A line of severe thunderstorms ripped through the south metro overnight, leaving tens of thousands without power and widespread damage in its wake.
As of 7 a.m. Friday, approximately 60,000 Xcel Energy customers were without power after the storms blew through around 3 a.m. That includes 17,000 customers in Washington County, nearly 16,000 in Dakota County, around 12,000 in Hennepin County and just shy of 10,000 customers in Ramsey County.
The damage is significant enough in the south metro that all District 196 schools – that's the Rosemount-Apple Valley-Eagan district – are starting two hours late, and could possibly close for the day once school leaders have properly assessed the situation.
"Significant damage in northeast Eagan. Multiple large trees down, street lights knocked over, garbage strewn all over the road. Had to have been well in excess of 70 mph," tweeted Jeremy Lutz.
The National Weather Service responded to Lutz's tweet, saying the radar showed signs that the strongest winds likely moved through Savage, Burnsville and Eagan.
The City of Burnsville says power and utility crews are assessing damage "but it will take time," though they are working "as quickly as they can."
"Please drive/walk with care as you're out and about town today, and avoid hazardous areas if possible. If you come across major safety hazards such as downed power lines please call 9-1-1," the city said.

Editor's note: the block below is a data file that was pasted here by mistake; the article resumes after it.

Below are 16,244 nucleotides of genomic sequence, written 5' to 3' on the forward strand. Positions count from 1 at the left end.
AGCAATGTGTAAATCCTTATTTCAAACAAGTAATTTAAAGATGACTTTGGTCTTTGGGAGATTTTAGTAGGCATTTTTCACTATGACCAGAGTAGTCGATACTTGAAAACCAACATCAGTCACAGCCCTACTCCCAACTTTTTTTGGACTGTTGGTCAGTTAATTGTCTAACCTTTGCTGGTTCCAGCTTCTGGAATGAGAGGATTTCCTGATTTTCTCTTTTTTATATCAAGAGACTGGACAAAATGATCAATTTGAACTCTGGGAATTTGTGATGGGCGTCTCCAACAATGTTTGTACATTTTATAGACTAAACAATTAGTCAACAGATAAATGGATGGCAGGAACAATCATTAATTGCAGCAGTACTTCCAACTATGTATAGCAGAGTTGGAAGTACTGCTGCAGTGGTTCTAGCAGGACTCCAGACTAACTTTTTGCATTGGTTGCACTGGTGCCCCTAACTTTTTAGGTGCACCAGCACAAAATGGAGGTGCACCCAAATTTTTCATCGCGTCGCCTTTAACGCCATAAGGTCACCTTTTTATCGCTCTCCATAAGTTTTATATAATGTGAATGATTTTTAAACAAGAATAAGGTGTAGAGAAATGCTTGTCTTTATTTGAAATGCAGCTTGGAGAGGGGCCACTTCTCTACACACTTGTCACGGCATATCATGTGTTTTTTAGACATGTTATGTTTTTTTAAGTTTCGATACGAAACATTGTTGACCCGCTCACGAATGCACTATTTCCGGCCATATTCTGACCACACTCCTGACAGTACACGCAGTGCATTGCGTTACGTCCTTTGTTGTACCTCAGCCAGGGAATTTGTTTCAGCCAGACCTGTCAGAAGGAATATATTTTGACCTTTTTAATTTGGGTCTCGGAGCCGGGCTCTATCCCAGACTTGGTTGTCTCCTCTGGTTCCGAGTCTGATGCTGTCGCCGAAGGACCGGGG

One Burnsville resident wrote on Facebook that four of their trees were uprooted and a power line was on top of their neighbor's home along Oakwood Drive. The city responded, asking them to call 911
Storms reported filed to the National Weather Service include a 64 mph wind gust at MSP Airport and a trained spotter in Savage reporting damage to buildings and power infrastructure, with "larges amounts of debris scattered around."
It wasn't just Savage, Burnsville and Eagan that had damage. Reports of trees down, shingles blown off roofs and outdoor patio furniture being tossed around like rag dolls are also coming out of Edina, Richfield, Bloomington, Apple Valley, Inver Grove Heights, Cottage Grove, Stillwater and other locations.
"Hudson is destroyed," a resident in the Wisconsin border town wrote in a Facebook post, showing windows blasted out of a town library.
Hudson police wrote: "Power lines and trees down everywhere."
The line of storms that struck the Twin Cities originally developed in southeastern South Dakota and southwestern Minnesota, then raced across southern Minnesota between about midnight and 4 a.m.
This is a developing story.